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mary AT

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Progress on The Dog of Pel

I'm writing steadily on The Dog of Pel. Current word count, as of today, is 75,000. I've accepted this one isn't going to move quickly but it IS moving. My best guess for the final total—and this is a total guess—is between 100,000 and 110,000.

I've outlined to the end of the story at least three times and no sooner do I get my head into the writing than the story takes off in another direction. So the outlines are more like vague guidelines. Another image that reoccurs: I'm crossing a very rapid stream, jumping from stone to stone. I can only see one or at the most two stones ahead at any time.

I can tell the end of the first draft is coming because I'm making a list of all the revisions I have to encorporate in the second draft. But 'first draft' is a little misleading since I've been revising all along and parts of the story have a polished feel.

Anyway, that's what I've been doing. As I said, progress.


Why I Self-Publish

Because I'm old.

Okay, I'm not exactly being followed around by some jerk in a long black robe waving a scythe, or not more than any of us are. But I'm not young. I read a woman's obituary in a local paper a few years ago. I can't remember many details but one thing stuck with me: she'd written 13 books, all of them unpublished. I don't want to be that woman.

Everything came together after my layoff. At that time I had completed one book and had another about halfway finished. I had submitting manuscripts to agents and publishers and had collected many rejections. I understood this was the way of the aspiring writer. I accepted that. But another comment on some writer's blog also stuck with me: it takes 20 years to break into print.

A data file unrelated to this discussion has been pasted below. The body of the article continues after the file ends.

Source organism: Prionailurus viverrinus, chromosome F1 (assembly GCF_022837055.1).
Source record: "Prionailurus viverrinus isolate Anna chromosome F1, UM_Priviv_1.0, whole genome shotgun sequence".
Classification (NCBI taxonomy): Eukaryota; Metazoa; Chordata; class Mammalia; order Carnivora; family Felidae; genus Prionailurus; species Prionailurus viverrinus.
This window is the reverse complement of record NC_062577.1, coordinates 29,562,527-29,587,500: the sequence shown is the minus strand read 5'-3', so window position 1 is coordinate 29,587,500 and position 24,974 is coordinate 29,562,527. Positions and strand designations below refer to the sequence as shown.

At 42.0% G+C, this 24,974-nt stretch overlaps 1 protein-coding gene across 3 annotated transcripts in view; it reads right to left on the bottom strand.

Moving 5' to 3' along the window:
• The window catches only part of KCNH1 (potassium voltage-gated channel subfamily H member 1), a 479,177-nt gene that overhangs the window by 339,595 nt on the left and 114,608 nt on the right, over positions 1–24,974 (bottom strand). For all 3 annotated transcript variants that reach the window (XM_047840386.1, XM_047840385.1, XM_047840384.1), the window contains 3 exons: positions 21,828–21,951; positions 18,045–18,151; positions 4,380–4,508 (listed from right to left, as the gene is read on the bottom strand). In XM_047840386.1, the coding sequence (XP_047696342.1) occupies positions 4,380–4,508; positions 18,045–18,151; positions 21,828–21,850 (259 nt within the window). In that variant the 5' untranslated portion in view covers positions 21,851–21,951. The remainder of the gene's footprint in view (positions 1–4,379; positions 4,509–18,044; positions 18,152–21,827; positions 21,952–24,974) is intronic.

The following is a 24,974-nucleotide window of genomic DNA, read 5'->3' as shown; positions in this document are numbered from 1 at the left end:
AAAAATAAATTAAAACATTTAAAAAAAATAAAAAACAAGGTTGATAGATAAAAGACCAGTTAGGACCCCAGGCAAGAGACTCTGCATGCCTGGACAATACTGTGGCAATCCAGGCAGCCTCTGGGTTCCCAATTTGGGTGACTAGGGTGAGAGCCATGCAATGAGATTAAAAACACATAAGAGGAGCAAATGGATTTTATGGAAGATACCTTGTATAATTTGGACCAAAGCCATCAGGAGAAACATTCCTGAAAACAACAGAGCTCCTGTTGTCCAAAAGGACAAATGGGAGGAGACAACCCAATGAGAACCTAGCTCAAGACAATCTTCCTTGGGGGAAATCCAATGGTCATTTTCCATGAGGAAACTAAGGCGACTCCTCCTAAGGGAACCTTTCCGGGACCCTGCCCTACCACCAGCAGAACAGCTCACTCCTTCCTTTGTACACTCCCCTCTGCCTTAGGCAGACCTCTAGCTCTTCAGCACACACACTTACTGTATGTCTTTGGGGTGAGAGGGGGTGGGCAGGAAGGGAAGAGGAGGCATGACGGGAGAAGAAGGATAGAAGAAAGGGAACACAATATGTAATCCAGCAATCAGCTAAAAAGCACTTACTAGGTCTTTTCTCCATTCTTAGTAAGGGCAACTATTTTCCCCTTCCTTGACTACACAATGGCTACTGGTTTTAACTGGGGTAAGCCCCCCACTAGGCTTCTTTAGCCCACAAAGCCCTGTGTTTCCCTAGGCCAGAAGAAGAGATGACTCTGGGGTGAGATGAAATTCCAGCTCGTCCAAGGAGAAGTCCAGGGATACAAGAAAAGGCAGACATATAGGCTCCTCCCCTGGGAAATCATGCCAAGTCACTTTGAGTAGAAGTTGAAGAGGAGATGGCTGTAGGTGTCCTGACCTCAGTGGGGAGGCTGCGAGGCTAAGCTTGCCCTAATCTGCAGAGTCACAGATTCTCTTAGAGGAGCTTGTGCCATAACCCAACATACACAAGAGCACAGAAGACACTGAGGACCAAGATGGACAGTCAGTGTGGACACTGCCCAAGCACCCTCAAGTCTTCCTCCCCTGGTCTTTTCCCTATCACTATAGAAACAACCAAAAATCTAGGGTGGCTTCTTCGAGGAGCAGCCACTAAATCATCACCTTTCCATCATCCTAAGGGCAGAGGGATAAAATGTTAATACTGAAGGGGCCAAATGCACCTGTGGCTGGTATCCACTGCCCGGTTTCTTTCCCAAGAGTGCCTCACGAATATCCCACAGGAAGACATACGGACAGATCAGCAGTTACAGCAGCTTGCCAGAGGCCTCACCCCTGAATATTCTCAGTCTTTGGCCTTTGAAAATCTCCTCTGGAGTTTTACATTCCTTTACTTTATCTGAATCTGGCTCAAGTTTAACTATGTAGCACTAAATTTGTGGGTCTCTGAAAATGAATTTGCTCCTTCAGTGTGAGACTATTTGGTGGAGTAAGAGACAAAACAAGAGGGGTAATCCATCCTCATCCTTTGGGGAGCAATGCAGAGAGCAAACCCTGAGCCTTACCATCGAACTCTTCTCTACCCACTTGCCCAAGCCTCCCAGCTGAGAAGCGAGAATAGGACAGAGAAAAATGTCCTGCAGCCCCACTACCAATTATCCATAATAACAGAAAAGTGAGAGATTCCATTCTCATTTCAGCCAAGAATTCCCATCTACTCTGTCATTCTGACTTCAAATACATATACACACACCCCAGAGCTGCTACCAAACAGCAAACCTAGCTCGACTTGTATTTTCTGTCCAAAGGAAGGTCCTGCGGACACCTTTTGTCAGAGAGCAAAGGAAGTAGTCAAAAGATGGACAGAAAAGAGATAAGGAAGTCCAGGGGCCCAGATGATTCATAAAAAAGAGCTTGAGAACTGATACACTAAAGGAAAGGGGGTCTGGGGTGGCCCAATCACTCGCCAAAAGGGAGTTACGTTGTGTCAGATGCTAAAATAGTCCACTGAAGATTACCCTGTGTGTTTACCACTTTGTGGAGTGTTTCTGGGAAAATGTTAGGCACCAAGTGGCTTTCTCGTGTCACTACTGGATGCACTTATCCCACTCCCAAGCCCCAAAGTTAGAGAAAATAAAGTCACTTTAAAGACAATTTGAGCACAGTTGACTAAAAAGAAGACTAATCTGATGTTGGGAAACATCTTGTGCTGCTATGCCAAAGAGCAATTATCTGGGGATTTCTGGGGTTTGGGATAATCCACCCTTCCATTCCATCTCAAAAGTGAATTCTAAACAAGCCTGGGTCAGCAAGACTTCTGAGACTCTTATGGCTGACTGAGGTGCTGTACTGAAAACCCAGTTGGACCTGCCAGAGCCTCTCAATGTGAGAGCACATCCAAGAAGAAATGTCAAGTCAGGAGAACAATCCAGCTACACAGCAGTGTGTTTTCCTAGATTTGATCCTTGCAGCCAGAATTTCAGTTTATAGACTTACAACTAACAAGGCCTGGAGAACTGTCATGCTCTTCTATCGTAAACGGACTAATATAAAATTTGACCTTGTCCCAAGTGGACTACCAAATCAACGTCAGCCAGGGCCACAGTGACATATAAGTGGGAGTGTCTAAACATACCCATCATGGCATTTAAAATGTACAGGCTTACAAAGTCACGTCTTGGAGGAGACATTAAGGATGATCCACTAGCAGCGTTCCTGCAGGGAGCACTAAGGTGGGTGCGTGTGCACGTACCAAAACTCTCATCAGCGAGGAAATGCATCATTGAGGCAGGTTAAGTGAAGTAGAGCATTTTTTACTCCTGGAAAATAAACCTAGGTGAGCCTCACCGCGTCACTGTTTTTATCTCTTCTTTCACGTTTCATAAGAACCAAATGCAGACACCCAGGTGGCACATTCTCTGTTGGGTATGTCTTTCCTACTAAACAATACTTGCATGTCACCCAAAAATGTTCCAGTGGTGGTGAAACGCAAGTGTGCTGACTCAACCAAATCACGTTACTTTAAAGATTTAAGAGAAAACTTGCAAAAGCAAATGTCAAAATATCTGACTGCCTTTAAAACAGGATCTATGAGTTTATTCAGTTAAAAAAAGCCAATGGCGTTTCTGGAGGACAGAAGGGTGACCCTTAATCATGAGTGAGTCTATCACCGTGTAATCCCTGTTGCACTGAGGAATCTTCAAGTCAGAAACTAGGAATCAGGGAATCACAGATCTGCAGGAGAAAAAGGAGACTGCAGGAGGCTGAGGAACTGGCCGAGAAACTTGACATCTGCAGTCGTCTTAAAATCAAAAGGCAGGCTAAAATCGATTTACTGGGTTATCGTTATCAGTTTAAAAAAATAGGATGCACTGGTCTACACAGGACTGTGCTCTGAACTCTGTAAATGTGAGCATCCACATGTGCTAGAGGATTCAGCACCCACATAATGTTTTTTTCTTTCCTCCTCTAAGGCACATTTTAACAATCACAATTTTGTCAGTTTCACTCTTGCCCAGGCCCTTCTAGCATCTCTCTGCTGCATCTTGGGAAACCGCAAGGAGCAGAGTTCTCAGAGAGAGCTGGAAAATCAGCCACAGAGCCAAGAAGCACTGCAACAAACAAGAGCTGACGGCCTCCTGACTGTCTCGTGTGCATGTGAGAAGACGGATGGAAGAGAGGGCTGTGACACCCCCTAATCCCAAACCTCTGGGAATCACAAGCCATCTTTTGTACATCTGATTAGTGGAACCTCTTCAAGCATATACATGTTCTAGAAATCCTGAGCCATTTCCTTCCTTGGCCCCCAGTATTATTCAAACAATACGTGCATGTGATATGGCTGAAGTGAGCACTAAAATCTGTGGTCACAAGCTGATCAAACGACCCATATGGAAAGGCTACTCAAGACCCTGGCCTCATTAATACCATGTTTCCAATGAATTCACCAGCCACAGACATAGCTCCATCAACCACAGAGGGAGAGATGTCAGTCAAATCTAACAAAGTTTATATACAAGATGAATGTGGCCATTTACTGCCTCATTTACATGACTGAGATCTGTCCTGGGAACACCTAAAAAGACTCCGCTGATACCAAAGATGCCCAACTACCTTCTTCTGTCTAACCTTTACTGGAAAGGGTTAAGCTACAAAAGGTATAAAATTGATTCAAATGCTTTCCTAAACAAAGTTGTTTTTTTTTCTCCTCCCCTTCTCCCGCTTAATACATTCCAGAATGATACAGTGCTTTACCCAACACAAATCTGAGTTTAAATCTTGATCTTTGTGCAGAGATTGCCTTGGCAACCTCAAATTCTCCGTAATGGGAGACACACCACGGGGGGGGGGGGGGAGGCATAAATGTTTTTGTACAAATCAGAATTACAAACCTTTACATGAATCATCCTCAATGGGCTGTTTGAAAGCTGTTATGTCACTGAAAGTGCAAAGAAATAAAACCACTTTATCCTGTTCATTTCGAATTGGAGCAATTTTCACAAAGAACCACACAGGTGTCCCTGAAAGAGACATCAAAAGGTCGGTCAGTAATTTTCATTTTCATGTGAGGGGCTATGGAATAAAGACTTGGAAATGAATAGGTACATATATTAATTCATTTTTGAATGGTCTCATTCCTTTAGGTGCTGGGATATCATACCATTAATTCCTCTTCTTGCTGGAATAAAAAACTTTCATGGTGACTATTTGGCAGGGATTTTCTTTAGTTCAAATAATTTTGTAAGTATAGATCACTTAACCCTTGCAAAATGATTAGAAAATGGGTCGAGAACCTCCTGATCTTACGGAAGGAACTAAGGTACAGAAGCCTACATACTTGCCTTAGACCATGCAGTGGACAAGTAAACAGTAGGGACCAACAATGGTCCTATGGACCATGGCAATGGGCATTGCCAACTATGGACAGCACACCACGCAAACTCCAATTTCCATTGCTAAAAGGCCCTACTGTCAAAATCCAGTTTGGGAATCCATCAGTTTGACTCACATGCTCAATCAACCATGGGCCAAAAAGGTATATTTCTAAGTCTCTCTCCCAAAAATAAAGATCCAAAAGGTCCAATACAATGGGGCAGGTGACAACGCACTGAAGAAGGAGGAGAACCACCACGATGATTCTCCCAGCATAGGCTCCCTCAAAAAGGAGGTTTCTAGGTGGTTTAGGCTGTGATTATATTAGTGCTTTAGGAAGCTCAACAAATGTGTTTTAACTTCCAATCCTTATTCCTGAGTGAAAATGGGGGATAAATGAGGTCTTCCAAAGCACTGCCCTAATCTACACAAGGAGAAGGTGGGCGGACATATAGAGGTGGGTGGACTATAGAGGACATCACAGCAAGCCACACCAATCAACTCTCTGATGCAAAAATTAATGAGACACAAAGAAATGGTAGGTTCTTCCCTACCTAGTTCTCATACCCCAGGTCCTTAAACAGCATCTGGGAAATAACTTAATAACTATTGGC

I didn't think I had 20 years. I still don't. And posthumous recognition doesn't have anything to recommend it. If I'm doing all this work I want to be around to collect the rewards, dodge the abuse, have the experience. So I self-published my first book, learned a great deal, finished and published the second. I learned more from that experience and, even better, had a really good time doing it. After years of corporate life where consensus had to be mimicked to get anything done it was liberating to do everything myself. I loved it. I still love it.

I've submitted a story to a commercial anthology. I hope it gets accepted. But if it doesn't I can publish it on Amazon or submit it somewhere else. I can put it on this blog and let people download it for free.  I can do exactly the same with The Dog of Pel when it is ready to go. Being an indie author is all about choices.

So would I like being published by a commerical publisher? Of course. It would be interesting, exciting, and validating. It would be a new experience and I hope I have that experience while I'm still competent to enjoy it. But if it never happens at least the work is out there. That's what my obituary will say.



Getting Stuck/Getting Unstuck

About two months ago I got stuck. The Dog of Pel was over half done but I could not see my way forward. Or rather I had so many possibilities and permutations I was writing scenes, changing my mind, rewriting scenes, and ripping them out.

I have three fallback techniques, which aren't really techniques but tricks to fool myself and force my brain to solve the problem. I tried two and invented a third, which seems to be working.

The first: print out the entire manuscript and re-read from the beginning. Mark it up. Go back to the computer and do all the revisions, hoping for inspiration to move forward. (This techique is very good for wasting time; I highly recommend it if you want the illusion of progress.) It didn't work.

The second: Outlining. I hate outlining. I have six or seven outlines of possible plot permutations and kept tripping over the alternative possibilities and unanswered questions, see first paragraph.

The third: I wrote down all the questions. I stared at the list for three days. Make that a week. Not writing for so long made me nervous I would drop the manuscript entirely, but I was reassured by my obsession with the questions. If I was that worried, the story was still alive.

This worked. Or it has worked short term, because I ignored all the outlines and notes and started a new story line for the last third of the book. Now I'm moving forward, like Jamie in the Scour, one step at time and testing my footing very carefully.

I remind myself over and over: I got stuck with The Bone Road. For a very long time. Years. I planned and wrote my way out of that, and (I tell myself) I can do it with The Dog of Pel. Never Give Up. Never Never Never.